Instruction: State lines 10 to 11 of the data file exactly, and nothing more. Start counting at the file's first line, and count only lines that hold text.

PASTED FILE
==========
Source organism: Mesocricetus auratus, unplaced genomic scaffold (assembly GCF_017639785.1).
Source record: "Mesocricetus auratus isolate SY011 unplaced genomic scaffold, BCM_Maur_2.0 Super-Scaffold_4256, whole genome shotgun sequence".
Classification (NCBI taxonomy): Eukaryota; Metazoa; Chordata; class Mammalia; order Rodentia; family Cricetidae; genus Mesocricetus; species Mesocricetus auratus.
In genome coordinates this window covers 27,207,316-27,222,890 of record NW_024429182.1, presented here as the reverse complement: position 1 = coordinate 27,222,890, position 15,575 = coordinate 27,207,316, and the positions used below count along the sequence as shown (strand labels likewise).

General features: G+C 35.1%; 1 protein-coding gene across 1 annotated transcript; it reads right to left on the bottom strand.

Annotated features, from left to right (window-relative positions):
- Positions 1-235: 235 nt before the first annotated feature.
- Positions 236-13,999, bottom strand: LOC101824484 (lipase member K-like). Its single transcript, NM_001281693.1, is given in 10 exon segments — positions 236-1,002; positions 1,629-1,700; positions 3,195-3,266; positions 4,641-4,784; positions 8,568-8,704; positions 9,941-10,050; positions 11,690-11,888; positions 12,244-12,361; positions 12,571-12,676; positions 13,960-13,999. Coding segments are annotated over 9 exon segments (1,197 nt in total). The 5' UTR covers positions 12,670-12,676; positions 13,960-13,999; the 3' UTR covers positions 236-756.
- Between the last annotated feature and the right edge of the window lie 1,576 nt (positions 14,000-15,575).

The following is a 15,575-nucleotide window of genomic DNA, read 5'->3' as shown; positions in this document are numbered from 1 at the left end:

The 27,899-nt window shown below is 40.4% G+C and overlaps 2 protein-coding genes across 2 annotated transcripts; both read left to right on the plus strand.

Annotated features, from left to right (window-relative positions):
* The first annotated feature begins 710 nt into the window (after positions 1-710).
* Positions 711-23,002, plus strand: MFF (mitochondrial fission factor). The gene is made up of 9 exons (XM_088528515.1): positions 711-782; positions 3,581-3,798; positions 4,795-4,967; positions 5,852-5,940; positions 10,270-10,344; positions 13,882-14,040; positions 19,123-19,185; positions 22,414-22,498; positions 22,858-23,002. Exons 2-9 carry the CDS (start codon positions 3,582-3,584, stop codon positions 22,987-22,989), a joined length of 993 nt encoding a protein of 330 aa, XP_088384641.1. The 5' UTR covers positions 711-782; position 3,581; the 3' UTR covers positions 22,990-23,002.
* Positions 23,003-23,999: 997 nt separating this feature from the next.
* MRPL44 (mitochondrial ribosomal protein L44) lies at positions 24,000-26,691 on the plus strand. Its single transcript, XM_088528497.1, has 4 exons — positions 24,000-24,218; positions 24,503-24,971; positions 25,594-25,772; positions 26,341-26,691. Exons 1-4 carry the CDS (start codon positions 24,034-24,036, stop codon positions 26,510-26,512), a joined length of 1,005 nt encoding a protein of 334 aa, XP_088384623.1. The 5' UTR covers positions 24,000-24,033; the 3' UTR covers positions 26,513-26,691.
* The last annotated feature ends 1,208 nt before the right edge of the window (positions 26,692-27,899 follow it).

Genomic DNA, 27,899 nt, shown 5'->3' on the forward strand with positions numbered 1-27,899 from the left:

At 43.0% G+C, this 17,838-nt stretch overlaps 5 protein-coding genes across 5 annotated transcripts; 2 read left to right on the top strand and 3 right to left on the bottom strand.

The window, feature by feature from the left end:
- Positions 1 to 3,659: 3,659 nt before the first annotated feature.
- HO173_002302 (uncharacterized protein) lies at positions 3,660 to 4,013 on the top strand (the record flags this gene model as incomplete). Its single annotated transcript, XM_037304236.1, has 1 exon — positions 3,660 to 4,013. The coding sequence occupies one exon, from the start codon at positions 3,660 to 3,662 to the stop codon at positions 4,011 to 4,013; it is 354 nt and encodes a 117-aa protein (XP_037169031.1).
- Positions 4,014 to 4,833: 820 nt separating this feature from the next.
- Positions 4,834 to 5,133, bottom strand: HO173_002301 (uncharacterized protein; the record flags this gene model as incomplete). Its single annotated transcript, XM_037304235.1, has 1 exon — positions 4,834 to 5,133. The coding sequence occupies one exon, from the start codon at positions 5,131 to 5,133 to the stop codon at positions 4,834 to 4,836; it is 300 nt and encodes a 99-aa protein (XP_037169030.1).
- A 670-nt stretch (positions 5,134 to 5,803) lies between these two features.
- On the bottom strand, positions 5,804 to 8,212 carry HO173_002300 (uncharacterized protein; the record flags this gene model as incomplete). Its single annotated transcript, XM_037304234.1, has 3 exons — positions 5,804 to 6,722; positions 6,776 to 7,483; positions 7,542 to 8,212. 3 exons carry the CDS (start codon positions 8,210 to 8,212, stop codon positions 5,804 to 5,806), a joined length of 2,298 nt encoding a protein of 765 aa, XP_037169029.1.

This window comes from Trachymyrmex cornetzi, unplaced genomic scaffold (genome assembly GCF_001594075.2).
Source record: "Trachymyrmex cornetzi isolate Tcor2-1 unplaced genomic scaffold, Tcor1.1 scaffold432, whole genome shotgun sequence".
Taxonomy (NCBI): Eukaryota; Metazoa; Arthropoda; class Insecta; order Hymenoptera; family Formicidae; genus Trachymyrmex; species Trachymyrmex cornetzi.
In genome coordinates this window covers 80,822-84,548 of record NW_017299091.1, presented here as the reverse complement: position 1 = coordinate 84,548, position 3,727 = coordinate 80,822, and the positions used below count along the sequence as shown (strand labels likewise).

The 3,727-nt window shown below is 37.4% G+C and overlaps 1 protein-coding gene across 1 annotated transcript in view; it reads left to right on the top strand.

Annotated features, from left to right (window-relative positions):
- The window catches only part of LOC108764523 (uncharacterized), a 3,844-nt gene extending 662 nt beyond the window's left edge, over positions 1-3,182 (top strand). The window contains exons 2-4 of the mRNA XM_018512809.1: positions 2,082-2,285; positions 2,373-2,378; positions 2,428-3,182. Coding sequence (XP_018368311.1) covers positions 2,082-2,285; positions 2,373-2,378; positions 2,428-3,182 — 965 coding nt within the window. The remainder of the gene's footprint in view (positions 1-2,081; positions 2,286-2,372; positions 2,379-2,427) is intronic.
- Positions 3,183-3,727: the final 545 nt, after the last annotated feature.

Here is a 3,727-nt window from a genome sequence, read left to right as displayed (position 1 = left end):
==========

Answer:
The following is a 15,575-nucleotide window of genomic DNA, read 5'->3' as shown; positions in this document are numbered from 1 at the left end:

The 27,899-nt window shown below is 40.4% G+C and overlaps 2 protein-coding genes across 2 annotated transcripts; both read left to right on the plus strand.